Configuring VXLANs and Tunnels
Note: VXLAN encapsulated packets are recirculated in using hardware features and not software.
In today’s virtualized environments, there is increasing demand on MAC address tables of switches that connect to servers. Instead of learning one MAC address per server link, the switch now has to learn the MAC addresses of individual VMs, and if the MAC address table overflows, the switch may stop learning new MAC addresses until idle entries age out.
Virtual Extensible LAN (VXLAN) is essentially a Layer 2 overlay scheme over a Layer 3 network, and each overlay is called a VXLAN segment. Only VMs within the same VXLAN segment can communicate with each other. Each VXLAN segment is identified by a 24 bit segment ID called the VXLAN Network Identifier (VNI).
VXLANs increase the scalability of your network up to 16 million logical networks and is used to contain broadcast, multicast, and unknown unicast traffic.
Because of this encapsulation, VXLAN could also be called a tunneling scheme to overlay Layer 2 networks over top of Layer 3 networks. However, the tunnel does not terminate on the switch, and the switch sits in the middle of the tunnel and sees packets as L3 tunneled packets. These packets are then forwarded using L2 or L3 forwarding.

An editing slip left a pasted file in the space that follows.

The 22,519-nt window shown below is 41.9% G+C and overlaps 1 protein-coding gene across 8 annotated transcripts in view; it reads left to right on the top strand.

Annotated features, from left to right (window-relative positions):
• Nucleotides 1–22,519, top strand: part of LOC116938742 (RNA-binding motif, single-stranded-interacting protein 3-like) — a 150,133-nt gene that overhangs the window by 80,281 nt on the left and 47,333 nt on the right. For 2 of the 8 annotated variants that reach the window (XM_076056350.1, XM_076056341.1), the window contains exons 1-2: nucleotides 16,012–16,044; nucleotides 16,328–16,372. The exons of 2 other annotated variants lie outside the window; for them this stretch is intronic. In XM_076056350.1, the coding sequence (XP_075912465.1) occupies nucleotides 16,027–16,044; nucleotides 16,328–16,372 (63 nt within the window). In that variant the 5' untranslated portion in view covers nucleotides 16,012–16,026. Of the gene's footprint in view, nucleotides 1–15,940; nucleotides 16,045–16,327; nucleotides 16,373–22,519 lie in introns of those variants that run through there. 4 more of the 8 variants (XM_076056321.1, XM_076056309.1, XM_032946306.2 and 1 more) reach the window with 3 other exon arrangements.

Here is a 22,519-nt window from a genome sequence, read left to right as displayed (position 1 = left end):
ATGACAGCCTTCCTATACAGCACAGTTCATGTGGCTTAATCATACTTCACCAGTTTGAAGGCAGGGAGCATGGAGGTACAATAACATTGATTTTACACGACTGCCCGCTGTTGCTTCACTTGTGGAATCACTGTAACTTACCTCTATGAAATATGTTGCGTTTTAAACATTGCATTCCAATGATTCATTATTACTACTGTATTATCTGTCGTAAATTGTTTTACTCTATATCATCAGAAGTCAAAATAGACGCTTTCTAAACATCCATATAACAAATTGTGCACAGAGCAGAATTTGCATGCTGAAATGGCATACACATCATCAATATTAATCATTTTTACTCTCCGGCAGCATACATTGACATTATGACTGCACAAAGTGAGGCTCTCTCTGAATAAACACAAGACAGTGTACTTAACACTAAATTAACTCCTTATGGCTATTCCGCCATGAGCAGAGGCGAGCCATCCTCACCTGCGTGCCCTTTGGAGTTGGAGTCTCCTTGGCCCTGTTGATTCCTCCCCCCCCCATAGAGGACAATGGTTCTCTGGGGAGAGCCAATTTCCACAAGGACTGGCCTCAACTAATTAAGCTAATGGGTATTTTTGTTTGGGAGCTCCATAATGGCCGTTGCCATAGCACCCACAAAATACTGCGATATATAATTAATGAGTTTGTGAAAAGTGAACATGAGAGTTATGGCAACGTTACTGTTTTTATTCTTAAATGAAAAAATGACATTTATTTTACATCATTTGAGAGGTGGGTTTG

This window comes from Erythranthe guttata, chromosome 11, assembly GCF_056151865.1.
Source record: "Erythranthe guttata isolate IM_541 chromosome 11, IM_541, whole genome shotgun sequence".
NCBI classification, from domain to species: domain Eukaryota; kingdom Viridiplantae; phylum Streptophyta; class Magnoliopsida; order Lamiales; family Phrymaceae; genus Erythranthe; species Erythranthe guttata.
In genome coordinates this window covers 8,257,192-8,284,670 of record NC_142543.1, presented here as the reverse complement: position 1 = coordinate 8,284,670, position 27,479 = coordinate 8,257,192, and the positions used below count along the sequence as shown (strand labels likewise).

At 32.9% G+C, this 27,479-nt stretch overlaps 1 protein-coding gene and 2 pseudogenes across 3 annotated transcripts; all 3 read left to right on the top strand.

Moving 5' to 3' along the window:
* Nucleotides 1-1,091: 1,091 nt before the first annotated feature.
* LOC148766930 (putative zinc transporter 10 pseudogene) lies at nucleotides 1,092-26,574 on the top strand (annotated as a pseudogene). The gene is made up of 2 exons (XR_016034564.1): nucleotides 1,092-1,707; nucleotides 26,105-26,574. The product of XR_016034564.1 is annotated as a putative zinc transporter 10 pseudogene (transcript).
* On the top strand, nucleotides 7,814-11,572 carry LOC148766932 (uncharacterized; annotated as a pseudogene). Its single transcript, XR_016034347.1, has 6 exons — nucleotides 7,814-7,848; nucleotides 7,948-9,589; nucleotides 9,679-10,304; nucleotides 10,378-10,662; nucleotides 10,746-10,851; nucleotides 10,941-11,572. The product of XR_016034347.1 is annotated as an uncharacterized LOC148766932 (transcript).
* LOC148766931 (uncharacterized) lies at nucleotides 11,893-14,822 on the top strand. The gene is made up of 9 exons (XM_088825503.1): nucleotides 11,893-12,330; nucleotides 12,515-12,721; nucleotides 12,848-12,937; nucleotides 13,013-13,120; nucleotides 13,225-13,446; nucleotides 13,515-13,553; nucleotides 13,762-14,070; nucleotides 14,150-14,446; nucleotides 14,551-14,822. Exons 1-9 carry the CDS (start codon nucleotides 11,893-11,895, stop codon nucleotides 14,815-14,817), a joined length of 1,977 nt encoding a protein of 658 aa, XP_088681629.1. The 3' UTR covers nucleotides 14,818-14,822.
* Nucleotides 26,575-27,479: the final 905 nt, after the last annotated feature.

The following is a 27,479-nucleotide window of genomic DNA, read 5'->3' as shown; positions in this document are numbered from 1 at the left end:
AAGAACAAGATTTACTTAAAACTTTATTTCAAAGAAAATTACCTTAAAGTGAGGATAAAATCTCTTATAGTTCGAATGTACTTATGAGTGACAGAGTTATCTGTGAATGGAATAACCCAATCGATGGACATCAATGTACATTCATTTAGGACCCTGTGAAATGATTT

Pluribus Networks supports two scenarios for VXLAN:
- The tunnel does not terminate on the switch and VTEP is not supported. Though the switch does not participate in the creation of a tunnel, Netvisor One still performs the following tasks.
- Analytics Collection — All TCP control packets are captured as well as ARP packets traversing the tunnel. These packets are used to build connection statistics and provide visibility as to which VXLAN nodes are on specific ports.
- ARP Optimization — An ARP request is captured and if a Layer 2 entry exists in the switch Layer 2 table, Netvisor One sends a response back to the sender of the ARP request over the tunnel. Otherwise, the ARP request is re-injected into the tunnel without any modification to continue crossing the tunnel.
- The tunnels are terminated at a switch and the switch performs the role of a VTEP. In this scenario, the switch is responsible for encapsulating packets that arrive from non-VXLAN nodes on a Layer 2 network and transmitting them over the tunnel. Similarly, the packets arriving through the tunnel are decapsulated and the inner packet is forwarded over the L2 network. The switch also collects statistics and optimizes ARP requests as in the first scenario.
Note: There is a one to one mapping of VXLAN to VLAN. Multicast traffic is not supported. VXLAN has the scope local on all switches, and must be in the same subnet.